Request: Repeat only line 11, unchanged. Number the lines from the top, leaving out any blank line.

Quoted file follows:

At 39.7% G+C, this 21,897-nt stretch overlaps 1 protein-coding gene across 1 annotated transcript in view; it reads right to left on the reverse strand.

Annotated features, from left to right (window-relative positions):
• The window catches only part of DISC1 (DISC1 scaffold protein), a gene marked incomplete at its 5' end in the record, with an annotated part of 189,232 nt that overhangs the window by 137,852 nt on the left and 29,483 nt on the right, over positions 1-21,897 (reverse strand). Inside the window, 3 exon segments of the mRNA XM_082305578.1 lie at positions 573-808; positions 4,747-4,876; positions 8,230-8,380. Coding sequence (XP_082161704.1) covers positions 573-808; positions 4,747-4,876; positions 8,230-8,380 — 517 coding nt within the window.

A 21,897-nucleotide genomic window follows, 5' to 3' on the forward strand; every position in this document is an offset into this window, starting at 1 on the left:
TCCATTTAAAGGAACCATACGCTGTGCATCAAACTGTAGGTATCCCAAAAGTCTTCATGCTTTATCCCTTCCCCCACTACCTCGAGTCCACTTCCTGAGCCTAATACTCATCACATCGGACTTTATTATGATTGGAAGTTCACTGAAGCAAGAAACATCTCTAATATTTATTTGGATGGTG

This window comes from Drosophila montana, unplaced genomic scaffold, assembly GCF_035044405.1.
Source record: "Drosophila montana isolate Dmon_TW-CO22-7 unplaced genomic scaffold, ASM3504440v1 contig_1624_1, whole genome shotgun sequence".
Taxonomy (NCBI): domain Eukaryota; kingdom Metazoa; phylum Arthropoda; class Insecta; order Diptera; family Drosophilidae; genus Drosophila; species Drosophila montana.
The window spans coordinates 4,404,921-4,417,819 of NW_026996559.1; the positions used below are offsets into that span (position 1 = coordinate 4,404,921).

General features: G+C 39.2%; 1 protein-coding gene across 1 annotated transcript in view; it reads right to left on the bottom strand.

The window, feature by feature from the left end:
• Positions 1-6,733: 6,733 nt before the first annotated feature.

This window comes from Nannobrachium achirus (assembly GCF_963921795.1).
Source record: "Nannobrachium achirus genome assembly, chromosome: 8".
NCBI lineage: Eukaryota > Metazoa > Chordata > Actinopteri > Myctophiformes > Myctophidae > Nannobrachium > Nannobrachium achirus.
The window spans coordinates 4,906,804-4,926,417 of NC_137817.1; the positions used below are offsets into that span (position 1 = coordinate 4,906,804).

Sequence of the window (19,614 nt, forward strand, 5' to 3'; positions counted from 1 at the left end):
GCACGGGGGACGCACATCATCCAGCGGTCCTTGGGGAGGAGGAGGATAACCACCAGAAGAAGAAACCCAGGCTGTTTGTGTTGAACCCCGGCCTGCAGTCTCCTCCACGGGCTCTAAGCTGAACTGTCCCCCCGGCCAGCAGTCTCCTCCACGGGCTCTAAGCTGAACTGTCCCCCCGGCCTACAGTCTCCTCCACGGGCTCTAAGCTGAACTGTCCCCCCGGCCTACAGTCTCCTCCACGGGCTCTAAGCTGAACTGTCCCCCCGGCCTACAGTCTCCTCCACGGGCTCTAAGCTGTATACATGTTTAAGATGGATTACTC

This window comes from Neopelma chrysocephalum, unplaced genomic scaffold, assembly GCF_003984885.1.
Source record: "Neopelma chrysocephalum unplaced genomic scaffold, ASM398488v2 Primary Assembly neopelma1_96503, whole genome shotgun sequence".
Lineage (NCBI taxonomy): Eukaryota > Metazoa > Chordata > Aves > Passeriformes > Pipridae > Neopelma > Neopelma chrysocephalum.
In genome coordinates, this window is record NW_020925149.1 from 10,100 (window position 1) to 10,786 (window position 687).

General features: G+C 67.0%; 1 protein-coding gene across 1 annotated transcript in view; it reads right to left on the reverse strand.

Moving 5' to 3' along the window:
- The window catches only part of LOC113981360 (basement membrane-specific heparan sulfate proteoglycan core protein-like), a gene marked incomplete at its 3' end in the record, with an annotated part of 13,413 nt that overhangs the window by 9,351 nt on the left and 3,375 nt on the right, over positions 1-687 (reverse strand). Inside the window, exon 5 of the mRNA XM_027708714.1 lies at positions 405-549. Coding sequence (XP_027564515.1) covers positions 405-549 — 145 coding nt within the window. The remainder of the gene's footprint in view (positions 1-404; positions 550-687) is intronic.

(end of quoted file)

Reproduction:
The window, feature by feature from the left end: